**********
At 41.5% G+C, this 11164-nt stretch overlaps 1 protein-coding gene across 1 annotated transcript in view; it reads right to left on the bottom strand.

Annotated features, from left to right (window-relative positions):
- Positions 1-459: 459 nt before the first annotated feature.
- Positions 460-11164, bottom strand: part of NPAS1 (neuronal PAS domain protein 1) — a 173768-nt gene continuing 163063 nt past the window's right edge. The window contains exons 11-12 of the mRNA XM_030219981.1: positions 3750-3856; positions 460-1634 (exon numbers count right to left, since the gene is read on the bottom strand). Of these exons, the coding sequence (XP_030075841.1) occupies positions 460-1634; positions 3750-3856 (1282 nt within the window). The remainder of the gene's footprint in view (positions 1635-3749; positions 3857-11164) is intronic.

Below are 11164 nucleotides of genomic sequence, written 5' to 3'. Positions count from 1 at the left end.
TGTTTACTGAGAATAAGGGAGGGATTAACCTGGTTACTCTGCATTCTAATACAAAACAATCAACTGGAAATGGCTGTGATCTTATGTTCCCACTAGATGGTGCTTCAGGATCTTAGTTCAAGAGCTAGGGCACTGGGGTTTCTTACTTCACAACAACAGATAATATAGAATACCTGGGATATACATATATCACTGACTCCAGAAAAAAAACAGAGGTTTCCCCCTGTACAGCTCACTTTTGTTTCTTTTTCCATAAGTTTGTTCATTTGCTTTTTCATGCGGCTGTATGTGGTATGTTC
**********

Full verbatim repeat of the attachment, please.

At 41.5% G+C, this 11164-nt stretch overlaps 1 protein-coding gene across 1 annotated transcript in view; it reads right to left on the bottom strand.

Annotated features, from left to right (window-relative positions):
- Positions 1-459: 459 nt before the first annotated feature.
- Positions 460-11164, bottom strand: part of NPAS1 (neuronal PAS domain protein 1) — a 173768-nt gene continuing 163063 nt past the window's right edge. The window contains exons 11-12 of the mRNA XM_030219981.1: positions 3750-3856; positions 460-1634 (exon numbers count right to left, since the gene is read on the bottom strand). Of these exons, the coding sequence (XP_030075841.1) occupies positions 460-1634; positions 3750-3856 (1282 nt within the window). The remainder of the gene's footprint in view (positions 1635-3749; positions 3857-11164) is intronic.

Below are 11164 nucleotides of genomic sequence, written 5' to 3'. Positions count from 1 at the left end.
TGTTTACTGAGAATAAGGGAGGGATTAACCTGGTTACTCTGCATTCTAATACAAAACAATCAACTGGAAATGGCTGTGATCTTATGTTCCCACTAGATGGTGCTTCAGGATCTTAGTTCAAGAGCTAGGGCACTGGGGTTTCTTACTTCACAACAACAGATAATATAGAATACCTGGGATATACATATATCACTGACTCCAGAAAAAAAACAGAGGTTTCCCCCTGTACAGCTCACTTTTGTTTCTTTTTCCATAAGTTTGTTCATTTGCTTTTTCATGCGGCTGTATGTGGTATGTTC